– Siamaster
    Jul 30, 2018 at 10:43
  • You read my mind, exactly what I was looking for to add in my random entities generator test class. Thanks for the help
    – Roque Sosa
    Apr 9, 2020 at 20:26
56

Single line

return Letter.values()[new Random().nextInt(Letter.values().length)];
2
  • 1
    Simple and easy Feb 16, 2021 at 4:01
  • 3
    Should be the most popular answer!
    – Y-B Cause
    Mar 23, 2021 at 2:18
46

Combining the suggestions of cletus and helios,

import java.util.Random;

public class EnumTest {

    private enum Season { WINTER, SPRING, SUMMER, FALL }

    private static final RandomEnum<Season> r =
        new RandomEnum<Season>(Season.class);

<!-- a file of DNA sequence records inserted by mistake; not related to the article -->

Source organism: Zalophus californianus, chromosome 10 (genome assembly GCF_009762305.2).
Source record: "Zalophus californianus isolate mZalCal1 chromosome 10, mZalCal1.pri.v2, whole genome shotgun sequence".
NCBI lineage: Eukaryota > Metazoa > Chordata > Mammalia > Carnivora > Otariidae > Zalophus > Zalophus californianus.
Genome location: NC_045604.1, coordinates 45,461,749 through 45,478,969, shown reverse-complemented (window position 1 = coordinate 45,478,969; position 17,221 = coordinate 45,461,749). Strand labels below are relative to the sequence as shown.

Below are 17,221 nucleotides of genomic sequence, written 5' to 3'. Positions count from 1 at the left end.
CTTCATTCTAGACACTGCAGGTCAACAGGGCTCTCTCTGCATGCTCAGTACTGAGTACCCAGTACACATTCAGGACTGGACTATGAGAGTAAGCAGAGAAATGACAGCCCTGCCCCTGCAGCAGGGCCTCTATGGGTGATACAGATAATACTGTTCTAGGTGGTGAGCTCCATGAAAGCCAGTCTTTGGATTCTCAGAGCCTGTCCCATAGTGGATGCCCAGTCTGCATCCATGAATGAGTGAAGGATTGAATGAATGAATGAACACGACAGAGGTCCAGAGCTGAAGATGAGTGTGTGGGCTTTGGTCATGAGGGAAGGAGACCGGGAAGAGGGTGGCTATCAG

public static void main(String[] args) {
        System.out.println(r.random());
    }

    private static class RandomEnum<E extends Enum<E>> {

        private static final Random RND = new Random();
        private final E[] values;

        public RandomEnum(Class<E> token) {
            values = token.getEnumConstants();
        }

        public E random() {
            return values[RND.nextInt(values.length)];
        }
    }
}

Edit: Oops, I forgot the bounded type parameter, <E extends Enum<E>>.

4
  • 1
    See also Class Literals as Runtime-Type Tokens.
    – trashgod
    Jul 6, 2013 at 13:01
  • 1
    Very old answer I know, but shouldn't that be E extends Enum<E>?
    – Lino
    Aug 14, 2018 at 5:38
  • 1
    @Lino: Edited for clarity; I don't think it's required for correct type inference of the parameter bound, but I'd welcome correction; note also that new RandomEnum<>(Season.class) is permitted since Java 7.
    – trashgod
    Aug 14, 2018 at 16:25